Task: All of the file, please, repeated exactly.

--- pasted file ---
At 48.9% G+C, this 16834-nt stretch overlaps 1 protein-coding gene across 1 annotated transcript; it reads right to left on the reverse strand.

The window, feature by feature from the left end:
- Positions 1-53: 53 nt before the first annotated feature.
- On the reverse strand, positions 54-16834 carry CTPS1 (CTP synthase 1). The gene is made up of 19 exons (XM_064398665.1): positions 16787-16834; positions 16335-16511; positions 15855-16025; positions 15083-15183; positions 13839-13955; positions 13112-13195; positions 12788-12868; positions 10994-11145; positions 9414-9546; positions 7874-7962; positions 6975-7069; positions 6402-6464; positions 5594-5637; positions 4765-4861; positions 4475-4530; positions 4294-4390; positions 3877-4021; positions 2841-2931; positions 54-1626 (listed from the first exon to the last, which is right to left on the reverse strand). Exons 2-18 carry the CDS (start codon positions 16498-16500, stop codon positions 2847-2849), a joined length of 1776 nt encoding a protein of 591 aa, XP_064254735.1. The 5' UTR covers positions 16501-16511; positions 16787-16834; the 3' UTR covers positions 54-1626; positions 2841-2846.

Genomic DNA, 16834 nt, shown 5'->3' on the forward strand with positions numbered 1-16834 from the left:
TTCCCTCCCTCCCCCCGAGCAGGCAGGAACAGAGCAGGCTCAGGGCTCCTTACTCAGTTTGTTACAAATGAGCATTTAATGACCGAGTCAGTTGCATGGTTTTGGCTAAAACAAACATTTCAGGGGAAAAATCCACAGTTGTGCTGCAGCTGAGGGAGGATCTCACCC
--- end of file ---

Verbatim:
At 48.9% G+C, this 16834-nt stretch overlaps 1 protein-coding gene across 1 annotated transcript; it reads right to left on the reverse strand.

The window, feature by feature from the left end:
- Positions 1-53: 53 nt before the first annotated feature.
- On the reverse strand, positions 54-16834 carry CTPS1 (CTP synthase 1). The gene is made up of 19 exons (XM_064398665.1): positions 16787-16834; positions 16335-16511; positions 15855-16025; positions 15083-15183; positions 13839-13955; positions 13112-13195; positions 12788-12868; positions 10994-11145; positions 9414-9546; positions 7874-7962; positions 6975-7069; positions 6402-6464; positions 5594-5637; positions 4765-4861; positions 4475-4530; positions 4294-4390; positions 3877-4021; positions 2841-2931; positions 54-1626 (listed from the first exon to the last, which is right to left on the reverse strand). Exons 2-18 carry the CDS (start codon positions 16498-16500, stop codon positions 2847-2849), a joined length of 1776 nt encoding a protein of 591 aa, XP_064254735.1. The 5' UTR covers positions 16501-16511; positions 16787-16834; the 3' UTR covers positions 54-1626; positions 2841-2846.

Genomic DNA, 16834 nt, shown 5'->3' on the forward strand with positions numbered 1-16834 from the left:
TTCCCTCCCTCCCCCCGAGCAGGCAGGAACAGAGCAGGCTCAGGGCTCCTTACTCAGTTTGTTACAAATGAGCATTTAATGACCGAGTCAGTTGCATGGTTTTGGCTAAAACAAACATTTCAGGGGAAAAATCCACAGTTGTGCTGCAGCTGAGGGAGGATCTCACCC